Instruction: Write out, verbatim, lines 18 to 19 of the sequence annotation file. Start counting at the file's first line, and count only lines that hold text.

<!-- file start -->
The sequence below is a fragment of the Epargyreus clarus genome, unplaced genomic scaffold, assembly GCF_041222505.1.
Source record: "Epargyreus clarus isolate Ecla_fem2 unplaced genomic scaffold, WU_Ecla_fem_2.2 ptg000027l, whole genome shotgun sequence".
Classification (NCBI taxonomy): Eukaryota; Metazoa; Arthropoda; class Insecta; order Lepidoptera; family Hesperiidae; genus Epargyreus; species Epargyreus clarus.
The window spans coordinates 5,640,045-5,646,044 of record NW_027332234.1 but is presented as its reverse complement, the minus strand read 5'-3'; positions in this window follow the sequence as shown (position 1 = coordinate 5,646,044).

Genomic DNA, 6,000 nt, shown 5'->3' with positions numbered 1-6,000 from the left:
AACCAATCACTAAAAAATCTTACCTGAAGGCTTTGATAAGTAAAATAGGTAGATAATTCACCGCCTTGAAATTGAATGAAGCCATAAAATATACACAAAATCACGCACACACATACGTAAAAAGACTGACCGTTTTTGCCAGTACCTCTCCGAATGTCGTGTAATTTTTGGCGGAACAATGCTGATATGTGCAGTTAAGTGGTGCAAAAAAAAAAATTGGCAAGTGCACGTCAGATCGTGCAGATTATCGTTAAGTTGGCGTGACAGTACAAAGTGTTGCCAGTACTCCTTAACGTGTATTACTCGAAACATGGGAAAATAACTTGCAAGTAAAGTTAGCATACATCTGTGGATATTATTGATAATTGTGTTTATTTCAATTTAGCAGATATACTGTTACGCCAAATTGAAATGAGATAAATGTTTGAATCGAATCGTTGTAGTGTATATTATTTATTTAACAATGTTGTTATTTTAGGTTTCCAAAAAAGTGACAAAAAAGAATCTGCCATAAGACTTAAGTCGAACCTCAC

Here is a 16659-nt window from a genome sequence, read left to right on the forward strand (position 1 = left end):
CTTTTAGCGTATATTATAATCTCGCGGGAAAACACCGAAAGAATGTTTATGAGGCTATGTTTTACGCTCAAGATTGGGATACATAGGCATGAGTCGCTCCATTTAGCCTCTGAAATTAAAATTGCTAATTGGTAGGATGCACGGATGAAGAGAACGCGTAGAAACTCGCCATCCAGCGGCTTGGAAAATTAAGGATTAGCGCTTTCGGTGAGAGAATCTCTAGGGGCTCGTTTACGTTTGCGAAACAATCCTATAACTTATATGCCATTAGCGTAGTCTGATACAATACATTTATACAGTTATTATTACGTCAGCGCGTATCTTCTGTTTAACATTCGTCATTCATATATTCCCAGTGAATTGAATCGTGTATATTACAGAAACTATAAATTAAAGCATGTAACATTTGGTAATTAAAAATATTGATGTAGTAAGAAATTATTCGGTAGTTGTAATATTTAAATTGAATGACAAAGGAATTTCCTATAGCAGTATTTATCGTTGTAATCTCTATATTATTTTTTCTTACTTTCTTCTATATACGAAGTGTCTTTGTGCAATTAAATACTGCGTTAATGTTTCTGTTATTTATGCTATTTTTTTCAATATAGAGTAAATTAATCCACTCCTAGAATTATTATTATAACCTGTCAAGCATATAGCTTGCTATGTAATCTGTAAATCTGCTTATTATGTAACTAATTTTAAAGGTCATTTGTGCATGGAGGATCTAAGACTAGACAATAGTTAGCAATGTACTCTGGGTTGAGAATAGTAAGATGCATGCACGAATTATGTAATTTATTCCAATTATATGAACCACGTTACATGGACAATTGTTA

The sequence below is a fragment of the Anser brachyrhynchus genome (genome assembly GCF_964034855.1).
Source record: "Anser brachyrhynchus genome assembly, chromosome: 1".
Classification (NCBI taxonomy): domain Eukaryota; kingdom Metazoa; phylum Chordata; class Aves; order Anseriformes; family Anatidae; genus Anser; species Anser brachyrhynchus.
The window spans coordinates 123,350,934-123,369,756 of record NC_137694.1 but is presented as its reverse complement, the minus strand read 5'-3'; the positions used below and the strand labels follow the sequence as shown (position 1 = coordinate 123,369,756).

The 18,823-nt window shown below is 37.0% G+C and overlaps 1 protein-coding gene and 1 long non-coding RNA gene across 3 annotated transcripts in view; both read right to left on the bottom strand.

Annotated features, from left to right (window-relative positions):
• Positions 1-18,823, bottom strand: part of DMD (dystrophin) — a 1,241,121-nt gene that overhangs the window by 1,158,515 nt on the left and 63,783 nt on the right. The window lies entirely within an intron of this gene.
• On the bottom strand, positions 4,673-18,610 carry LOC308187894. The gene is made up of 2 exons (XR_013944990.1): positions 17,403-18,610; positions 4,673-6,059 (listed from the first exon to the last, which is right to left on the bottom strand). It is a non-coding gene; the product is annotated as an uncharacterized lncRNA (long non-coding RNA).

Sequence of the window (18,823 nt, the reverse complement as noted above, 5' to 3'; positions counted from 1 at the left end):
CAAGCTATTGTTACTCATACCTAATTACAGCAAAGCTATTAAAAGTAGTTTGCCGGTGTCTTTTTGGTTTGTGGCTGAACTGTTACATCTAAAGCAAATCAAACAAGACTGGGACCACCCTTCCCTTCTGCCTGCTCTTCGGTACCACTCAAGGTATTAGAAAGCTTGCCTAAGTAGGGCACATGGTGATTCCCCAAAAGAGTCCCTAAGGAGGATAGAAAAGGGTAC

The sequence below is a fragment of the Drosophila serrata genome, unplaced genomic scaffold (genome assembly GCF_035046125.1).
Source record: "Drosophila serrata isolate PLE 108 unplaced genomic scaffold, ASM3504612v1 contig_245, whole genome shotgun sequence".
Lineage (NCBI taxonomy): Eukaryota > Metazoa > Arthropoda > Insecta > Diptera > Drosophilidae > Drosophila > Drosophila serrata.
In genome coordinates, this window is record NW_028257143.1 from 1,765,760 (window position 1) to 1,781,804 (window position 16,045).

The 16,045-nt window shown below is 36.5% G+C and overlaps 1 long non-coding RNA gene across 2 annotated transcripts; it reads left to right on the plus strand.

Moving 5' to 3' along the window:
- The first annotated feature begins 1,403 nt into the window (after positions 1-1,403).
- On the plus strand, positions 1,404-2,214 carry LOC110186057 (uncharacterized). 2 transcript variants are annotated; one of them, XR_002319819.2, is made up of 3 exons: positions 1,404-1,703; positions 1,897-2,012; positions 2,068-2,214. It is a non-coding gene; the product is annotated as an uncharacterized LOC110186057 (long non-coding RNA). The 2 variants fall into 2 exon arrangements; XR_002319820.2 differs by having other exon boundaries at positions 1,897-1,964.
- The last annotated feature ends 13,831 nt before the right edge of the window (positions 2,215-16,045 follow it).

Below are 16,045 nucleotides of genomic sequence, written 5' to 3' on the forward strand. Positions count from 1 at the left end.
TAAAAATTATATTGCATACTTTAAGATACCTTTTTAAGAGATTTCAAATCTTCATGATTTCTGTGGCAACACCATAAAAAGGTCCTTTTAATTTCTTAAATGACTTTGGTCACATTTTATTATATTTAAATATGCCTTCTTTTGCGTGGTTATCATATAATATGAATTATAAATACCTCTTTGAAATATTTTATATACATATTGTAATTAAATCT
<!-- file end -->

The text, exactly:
CAAGCTATTGTTACTCATACCTAATTACAGCAAAGCTATTAAAAGTAGTTTGCCGGTGTCTTTTTGGTTTGTGGCTGAACTGTTACATCTAAAGCAAATCAAACAAGACTGGGACCACCCTTCCCTTCTGCCTGCTCTTCGGTACCACTCAAGGTATTAGAAAGCTTGCCTAAGTAGGGCACATGGTGATTCCCCAAAAGAGTCCCTAAGGAGGATAGAAAAGGGTAC

The sequence below is a fragment of the Drosophila serrata genome, unplaced genomic scaffold (genome assembly GCF_035046125.1).